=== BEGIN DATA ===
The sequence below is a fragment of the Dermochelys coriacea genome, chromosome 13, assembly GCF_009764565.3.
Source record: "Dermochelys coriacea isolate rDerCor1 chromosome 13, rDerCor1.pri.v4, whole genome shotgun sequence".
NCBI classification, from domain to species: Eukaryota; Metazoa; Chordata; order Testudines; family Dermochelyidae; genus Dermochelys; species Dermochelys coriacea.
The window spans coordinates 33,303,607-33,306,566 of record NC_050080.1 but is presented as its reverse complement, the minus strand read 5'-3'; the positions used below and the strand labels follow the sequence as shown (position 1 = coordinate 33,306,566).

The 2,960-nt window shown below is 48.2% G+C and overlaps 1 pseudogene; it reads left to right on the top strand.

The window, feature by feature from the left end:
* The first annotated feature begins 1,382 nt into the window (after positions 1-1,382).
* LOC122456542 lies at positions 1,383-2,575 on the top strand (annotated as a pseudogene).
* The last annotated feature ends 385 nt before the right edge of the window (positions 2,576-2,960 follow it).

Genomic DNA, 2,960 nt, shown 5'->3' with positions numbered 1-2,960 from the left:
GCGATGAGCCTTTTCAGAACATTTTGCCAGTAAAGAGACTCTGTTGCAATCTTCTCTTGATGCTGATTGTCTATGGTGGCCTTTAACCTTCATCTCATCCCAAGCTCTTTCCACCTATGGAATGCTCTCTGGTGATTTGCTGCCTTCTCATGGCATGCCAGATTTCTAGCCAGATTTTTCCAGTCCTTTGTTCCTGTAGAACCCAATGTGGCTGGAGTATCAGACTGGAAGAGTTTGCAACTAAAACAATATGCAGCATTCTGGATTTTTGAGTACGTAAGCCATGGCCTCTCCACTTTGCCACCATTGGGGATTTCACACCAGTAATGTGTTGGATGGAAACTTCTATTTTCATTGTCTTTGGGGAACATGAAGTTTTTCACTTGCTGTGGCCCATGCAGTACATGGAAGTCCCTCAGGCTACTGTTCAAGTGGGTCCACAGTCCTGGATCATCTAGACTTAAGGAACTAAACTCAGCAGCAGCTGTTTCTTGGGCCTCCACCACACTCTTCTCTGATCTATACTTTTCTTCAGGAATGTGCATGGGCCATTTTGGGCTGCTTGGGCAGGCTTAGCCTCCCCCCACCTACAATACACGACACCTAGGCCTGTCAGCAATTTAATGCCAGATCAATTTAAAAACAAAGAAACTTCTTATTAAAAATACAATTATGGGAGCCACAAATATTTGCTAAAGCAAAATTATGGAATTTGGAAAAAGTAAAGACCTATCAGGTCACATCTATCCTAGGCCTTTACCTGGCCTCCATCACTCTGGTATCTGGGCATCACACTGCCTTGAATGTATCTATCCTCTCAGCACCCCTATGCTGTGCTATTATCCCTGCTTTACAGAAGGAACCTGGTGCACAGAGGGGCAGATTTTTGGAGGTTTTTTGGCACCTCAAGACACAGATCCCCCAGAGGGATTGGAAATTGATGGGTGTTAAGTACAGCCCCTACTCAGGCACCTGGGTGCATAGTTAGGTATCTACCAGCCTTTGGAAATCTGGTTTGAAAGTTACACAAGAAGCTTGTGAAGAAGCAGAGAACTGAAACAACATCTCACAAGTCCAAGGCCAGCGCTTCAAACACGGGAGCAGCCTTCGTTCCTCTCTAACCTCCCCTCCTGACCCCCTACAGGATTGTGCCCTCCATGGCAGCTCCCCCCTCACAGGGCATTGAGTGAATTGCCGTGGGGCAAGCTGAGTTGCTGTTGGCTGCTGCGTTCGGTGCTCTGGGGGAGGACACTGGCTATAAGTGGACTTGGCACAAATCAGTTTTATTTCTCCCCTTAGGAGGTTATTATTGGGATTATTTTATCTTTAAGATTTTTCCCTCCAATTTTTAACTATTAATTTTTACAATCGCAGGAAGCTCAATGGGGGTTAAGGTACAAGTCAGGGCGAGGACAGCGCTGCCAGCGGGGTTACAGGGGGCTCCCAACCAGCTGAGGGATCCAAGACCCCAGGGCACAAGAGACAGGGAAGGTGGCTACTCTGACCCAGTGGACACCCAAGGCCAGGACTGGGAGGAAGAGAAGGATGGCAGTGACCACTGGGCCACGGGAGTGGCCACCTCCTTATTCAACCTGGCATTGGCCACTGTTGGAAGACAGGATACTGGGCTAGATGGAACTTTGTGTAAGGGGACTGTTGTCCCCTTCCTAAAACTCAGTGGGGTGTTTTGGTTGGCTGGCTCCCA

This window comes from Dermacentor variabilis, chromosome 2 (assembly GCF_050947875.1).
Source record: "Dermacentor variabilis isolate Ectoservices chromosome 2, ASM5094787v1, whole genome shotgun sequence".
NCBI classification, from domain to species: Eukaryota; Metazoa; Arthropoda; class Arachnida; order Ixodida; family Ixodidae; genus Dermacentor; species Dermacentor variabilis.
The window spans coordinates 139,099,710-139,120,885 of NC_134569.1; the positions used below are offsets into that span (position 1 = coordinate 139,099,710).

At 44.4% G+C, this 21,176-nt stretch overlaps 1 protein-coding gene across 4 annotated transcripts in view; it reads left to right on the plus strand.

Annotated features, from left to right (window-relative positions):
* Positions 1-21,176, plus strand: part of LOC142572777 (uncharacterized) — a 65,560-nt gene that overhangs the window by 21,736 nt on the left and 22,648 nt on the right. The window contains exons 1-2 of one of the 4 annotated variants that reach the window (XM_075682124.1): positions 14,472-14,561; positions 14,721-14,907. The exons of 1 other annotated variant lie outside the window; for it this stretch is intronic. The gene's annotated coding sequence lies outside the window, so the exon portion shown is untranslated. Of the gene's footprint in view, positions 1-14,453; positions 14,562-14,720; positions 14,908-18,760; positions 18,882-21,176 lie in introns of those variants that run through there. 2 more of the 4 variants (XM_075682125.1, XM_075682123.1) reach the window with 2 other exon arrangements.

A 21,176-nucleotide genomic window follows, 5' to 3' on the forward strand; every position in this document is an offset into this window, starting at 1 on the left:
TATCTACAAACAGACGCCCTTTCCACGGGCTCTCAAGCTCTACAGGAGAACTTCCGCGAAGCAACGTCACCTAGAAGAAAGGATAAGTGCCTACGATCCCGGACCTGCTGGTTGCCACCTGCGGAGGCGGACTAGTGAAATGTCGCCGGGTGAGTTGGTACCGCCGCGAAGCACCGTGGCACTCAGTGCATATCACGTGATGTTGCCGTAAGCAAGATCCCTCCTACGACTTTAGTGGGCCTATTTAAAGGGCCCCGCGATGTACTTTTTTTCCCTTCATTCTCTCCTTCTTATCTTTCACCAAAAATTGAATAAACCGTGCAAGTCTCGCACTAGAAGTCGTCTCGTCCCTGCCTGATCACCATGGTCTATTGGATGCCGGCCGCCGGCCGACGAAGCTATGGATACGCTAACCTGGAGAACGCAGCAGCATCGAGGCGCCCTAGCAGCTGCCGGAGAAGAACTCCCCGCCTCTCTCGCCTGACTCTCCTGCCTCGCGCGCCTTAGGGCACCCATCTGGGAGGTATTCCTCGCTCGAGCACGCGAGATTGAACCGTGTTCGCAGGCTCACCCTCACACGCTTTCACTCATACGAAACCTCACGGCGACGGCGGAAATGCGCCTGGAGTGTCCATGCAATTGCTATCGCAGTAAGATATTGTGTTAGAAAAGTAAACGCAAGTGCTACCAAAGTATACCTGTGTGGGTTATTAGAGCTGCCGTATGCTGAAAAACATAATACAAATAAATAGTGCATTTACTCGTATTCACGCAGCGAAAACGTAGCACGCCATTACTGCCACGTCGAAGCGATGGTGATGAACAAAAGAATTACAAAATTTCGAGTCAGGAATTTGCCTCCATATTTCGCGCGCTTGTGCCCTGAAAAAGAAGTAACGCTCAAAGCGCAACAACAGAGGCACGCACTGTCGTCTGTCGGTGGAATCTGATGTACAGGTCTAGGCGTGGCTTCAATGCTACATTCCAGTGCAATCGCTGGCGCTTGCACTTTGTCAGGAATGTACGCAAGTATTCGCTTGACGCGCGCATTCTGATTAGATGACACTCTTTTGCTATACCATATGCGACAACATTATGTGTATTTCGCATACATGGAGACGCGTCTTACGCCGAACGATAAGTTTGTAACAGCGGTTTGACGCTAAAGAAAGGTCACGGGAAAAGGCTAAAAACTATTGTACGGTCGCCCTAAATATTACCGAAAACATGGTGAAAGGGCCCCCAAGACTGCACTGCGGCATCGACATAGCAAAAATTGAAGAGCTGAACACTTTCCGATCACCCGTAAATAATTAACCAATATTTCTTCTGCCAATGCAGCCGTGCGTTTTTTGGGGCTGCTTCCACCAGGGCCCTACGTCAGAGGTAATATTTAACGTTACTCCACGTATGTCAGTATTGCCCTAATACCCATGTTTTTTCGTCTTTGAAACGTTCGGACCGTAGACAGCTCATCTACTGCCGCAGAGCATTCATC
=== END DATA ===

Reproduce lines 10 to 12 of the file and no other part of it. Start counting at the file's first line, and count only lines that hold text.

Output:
Genomic DNA, 2,960 nt, shown 5'->3' with positions numbered 1-2,960 from the left:
GCGATGAGCCTTTTCAGAACATTTTGCCAGTAAAGAGACTCTGTTGCAATCTTCTCTTGATGCTGATTGTCTATGGTGGCCTTTAACCTTCATCTCATCCCAAGCTCTTTCCACCTATGGAATGCTCTCTGGTGATTTGCTGCCTTCTCATGGCATGCCAGATTTCTAGCCAGATTTTTCCAGTCCTTTGTTCCTGTAGAACCCAATGTGGCTGGAGTATCAGACTGGAAGAGTTTGCAACTAAAACAATATGCAGCATTCTGGATTTTTGAGTACGTAAGCCATGGCCTCTCCACTTTGCCACCATTGGGGATTTCACACCAGTAATGTGTTGGATGGAAACTTCTATTTTCATTGTCTTTGGGGAACATGAAGTTTTTCACTTGCTGTGGCCCATGCAGTACATGGAAGTCCCTCAGGCTACTGTTCAAGTGGGTCCACAGTCCTGGATCATCTAGACTTAAGGAACTAAACTCAGCAGCAGCTGTTTCTTGGGCCTCCACCACACTCTTCTCTGATCTATACTTTTCTTCAGGAATGTGCATGGGCCATTTTGGGCTGCTTGGGCAGGCTTAGCCTCCCCCCACCTACAATACACGACACCTAGGCCTGTCAGCAATTTAATGCCAGATCAATTTAAAAACAAAGAAACTTCTTATTAAAAATACAATTATGGGAGCCACAAATATTTGCTAAAGCAAAATTATGGAATTTGGAAAAAGTAAAGACCTATCAGGTCACATCTATCCTAGGCCTTTACCTGGCCTCCATCACTCTGGTATCTGGGCATCACACTGCCTTGAATGTATCTATCCTCTCAGCACCCCTATGCTGTGCTATTATCCCTGCTTTACAGAAGGAACCTGGTGCACAGAGGGGCAGATTTTTGGAGGTTTTTTGGCACCTCAAGACACAGATCCCCCAGAGGGATTGGAAATTGATGGGTGTTAAGTACAGCCCCTACTCAGGCACCTGGGTGCATAGTTAGGTATCTACCAGCCTTTGGAAATCTGGTTTGAAAGTTACACAAGAAGCTTGTGAAGAAGCAGAGAACTGAAACAACATCTCACAAGTCCAAGGCCAGCGCTTCAAACACGGGAGCAGCCTTCGTTCCTCTCTAACCTCCCCTCCTGACCCCCTACAGGATTGTGCCCTCCATGGCAGCTCCCCCCTCACAGGGCATTGAGTGAATTGCCGTGGGGCAAGCTGAGTTGCTGTTGGCTGCTGCGTTCGGTGCTCTGGGGGAGGACACTGGCTATAAGTGGACTTGGCACAAATCAGTTTTATTTCTCCCCTTAGGAGGTTATTATTGGGATTATTTTATCTTTAAGATTTTTCCCTCCAATTTTTAACTATTAATTTTTACAATCGCAGGAAGCTCAATGGGGGTTAAGGTACAAGTCAGGGCGAGGACAGCGCTGCCAGCGGGGTTACAGGGGGCTCCCAACCAGCTGAGGGATCCAAGACCCCAGGGCACAAGAGACAGGGAAGGTGGCTACTCTGACCCAGTGGACACCCAAGGCCAGGACTGGGAGGAAGAGAAGGATGGCAGTGACCACTGGGCCACGGGAGTGGCCACCTCCTTATTCAACCTGGCATTGGCCACTGTTGGAAGACAGGATACTGGGCTAGATGGAACTTTGTGTAAGGGGACTGTTGTCCCCTTCCTAAAACTCAGTGGGGTGTTTTGGTTGGCTGGCTCCCA

This window comes from Dermacentor variabilis, chromosome 2 (assembly GCF_050947875.1).